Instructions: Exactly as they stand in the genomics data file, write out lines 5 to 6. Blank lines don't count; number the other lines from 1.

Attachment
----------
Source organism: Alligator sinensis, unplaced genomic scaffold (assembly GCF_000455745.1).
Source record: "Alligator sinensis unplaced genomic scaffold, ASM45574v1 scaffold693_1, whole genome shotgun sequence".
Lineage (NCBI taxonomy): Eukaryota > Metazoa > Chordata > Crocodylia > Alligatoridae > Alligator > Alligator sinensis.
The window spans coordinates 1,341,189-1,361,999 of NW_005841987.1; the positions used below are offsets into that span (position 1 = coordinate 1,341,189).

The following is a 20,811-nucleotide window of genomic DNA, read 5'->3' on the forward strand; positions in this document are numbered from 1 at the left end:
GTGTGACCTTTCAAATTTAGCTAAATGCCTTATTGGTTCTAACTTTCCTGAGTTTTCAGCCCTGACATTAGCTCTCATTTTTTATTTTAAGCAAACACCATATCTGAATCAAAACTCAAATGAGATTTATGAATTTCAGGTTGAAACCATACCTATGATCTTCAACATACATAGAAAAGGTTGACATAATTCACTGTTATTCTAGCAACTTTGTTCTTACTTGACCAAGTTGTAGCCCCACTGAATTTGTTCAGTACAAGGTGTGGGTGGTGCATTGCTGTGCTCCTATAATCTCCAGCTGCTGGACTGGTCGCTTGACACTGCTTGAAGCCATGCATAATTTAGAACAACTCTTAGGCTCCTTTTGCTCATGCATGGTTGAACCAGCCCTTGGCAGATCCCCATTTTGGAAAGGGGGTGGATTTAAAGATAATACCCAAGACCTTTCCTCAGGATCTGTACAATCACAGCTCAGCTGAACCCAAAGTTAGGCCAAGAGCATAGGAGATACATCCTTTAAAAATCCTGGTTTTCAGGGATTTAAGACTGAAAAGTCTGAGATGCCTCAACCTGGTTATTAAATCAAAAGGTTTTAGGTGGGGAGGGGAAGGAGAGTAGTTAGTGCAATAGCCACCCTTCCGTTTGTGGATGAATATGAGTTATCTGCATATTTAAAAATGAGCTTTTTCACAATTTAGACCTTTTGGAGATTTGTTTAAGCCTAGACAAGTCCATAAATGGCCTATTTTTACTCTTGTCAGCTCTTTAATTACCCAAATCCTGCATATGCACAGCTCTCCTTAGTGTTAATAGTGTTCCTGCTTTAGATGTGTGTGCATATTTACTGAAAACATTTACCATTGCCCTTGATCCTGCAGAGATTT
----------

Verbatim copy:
The following is a 20,811-nucleotide window of genomic DNA, read 5'->3' on the forward strand; positions in this document are numbered from 1 at the left end:
GTGTGACCTTTCAAATTTAGCTAAATGCCTTATTGGTTCTAACTTTCCTGAGTTTTCAGCCCTGACATTAGCTCTCATTTTTTATTTTAAGCAAACACCATATCTGAATCAAAACTCAAATGAGATTTATGAATTTCAGGTTGAAACCATACCTATGATCTTCAACATACATAGAAAAGGTTGACATAATTCACTGTTATTCTAGCAACTTTGTTCTTACTTGACCAAGTTGTAGCCCCACTGAATTTGTTCAGTACAAGGTGTGGGTGGTGCATTGCTGTGCTCCTATAATCTCCAGCTGCTGGACTGGTCGCTTGACACTGCTTGAAGCCATGCATAATTTAGAACAACTCTTAGGCTCCTTTTGCTCATGCATGGTTGAACCAGCCCTTGGCAGATCCCCATTTTGGAAAGGGGGTGGATTTAAAGATAATACCCAAGACCTTTCCTCAGGATCTGTACAATCACAGCTCAGCTGAACCCAAAGTTAGGCCAAGAGCATAGGAGATACATCCTTTAAAAATCCTGGTTTTCAGGGATTTAAGACTGAAAAGTCTGAGATGCCTCAACCTGGTTATTAAATCAAAAGGTTTTAGGTGGGGAGGGGAAGGAGAGTAGTTAGTGCAATAGCCACCCTTCCGTTTGTGGATGAATATGAGTTATCTGCATATTTAAAAATGAGCTTTTTCACAATTTAGACCTTTTGGAGATTTGTTTAAGCCTAGACAAGTCCATAAATGGCCTATTTTTACTCTTGTCAGCTCTTTAATTACCCAAATCCTGCATATGCACAGCTCTCCTTAGTGTTAATAGTGTTCCTGCTTTAGATGTGTGTGCATATTTACTGAAAACATTTACCATTGCCCTTGATCCTGCAGAGATTT